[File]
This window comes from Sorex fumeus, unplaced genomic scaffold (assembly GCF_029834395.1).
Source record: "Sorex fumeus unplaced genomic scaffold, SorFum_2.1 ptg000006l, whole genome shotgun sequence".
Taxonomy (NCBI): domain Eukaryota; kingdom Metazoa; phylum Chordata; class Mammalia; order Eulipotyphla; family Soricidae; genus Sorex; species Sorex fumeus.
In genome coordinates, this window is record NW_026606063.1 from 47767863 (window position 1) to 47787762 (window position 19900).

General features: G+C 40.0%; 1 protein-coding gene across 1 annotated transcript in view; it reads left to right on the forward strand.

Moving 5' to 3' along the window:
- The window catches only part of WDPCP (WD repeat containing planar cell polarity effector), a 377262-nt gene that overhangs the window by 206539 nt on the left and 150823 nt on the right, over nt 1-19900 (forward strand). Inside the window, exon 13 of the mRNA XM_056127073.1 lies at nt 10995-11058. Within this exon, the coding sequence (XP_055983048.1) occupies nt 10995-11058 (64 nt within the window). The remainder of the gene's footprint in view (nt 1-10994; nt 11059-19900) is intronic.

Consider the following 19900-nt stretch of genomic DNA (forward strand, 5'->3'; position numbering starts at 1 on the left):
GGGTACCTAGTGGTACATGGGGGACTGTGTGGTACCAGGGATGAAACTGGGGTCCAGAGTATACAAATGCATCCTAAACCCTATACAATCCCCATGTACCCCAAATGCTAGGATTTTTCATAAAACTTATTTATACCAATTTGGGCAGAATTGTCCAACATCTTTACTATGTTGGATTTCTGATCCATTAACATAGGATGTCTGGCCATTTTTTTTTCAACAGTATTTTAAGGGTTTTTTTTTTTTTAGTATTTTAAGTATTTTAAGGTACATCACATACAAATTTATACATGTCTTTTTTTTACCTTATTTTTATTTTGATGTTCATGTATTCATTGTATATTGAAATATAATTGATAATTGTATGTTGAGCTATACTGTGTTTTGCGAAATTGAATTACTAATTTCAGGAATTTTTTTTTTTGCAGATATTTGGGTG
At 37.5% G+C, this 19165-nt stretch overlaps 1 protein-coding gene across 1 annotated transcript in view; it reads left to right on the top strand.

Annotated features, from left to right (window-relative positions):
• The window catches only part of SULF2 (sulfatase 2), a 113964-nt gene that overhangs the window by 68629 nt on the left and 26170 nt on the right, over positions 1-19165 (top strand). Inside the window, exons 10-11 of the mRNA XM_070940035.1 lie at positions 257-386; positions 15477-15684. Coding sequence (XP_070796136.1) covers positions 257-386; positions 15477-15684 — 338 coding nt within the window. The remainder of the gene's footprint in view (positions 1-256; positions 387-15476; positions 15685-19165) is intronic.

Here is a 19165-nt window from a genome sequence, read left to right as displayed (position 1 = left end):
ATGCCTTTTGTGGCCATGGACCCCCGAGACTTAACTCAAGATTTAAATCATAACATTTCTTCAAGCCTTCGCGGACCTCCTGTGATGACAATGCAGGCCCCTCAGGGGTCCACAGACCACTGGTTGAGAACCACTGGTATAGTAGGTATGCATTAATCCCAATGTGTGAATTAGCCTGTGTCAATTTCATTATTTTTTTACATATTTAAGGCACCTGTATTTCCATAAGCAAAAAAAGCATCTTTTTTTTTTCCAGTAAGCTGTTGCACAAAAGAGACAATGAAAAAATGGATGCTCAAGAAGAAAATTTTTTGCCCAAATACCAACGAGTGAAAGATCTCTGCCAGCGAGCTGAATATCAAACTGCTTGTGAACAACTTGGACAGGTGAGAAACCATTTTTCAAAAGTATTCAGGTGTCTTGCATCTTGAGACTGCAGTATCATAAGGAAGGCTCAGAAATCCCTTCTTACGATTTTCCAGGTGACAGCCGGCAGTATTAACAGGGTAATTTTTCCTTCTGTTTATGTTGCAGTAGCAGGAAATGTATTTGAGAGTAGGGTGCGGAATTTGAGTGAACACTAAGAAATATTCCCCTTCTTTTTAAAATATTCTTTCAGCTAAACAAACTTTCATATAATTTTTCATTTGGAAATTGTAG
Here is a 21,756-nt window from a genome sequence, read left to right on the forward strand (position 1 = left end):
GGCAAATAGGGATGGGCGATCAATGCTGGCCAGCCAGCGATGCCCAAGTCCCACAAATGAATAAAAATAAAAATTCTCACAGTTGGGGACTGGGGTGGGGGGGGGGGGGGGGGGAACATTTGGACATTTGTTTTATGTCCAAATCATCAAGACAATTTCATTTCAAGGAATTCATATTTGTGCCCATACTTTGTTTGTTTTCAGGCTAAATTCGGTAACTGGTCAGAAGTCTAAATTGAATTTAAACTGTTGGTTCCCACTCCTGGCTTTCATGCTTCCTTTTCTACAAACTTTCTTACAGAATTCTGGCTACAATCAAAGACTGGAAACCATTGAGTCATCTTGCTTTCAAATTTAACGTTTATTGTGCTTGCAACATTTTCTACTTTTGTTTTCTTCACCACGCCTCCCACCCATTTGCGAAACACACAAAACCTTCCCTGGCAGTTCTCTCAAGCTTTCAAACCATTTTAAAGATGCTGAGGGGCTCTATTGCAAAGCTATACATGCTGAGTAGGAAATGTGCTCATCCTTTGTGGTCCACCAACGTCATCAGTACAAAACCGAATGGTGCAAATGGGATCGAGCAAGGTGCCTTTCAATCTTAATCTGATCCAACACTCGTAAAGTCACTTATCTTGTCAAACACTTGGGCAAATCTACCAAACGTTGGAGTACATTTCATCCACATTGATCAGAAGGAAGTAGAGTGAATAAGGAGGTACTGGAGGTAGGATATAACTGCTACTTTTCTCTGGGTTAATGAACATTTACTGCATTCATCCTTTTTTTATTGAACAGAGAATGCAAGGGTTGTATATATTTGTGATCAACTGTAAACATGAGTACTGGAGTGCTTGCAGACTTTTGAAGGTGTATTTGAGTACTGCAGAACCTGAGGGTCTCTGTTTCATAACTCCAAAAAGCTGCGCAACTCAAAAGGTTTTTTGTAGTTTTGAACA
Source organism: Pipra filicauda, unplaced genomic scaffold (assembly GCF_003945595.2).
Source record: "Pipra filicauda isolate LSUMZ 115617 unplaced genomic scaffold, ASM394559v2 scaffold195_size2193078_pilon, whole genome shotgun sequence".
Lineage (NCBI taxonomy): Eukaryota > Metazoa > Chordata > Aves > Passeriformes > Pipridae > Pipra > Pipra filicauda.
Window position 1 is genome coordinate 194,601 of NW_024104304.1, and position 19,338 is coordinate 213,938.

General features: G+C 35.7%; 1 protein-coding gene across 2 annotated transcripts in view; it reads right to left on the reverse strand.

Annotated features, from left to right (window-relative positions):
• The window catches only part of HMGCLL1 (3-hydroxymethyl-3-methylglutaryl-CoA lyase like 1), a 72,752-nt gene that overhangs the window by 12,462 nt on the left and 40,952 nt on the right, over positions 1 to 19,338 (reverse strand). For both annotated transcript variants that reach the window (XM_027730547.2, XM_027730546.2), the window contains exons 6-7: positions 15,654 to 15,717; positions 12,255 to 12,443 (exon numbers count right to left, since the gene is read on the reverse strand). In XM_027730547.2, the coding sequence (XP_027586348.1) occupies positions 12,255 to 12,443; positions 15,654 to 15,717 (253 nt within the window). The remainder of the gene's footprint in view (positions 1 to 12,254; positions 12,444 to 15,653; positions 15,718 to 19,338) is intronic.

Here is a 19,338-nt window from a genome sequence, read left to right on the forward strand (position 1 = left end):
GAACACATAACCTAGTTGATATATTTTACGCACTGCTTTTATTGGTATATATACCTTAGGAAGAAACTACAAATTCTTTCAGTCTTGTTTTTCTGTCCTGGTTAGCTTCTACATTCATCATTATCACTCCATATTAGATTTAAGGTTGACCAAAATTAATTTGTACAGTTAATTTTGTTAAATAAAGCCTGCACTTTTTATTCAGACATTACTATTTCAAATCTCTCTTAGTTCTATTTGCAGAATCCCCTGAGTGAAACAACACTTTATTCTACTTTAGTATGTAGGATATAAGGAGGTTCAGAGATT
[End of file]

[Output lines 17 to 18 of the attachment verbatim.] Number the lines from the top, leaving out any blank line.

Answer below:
Source organism: Pipra filicauda, unplaced genomic scaffold (assembly GCF_003945595.2).
Source record: "Pipra filicauda isolate LSUMZ 115617 unplaced genomic scaffold, ASM394559v2 scaffold195_size2193078_pilon, whole genome shotgun sequence".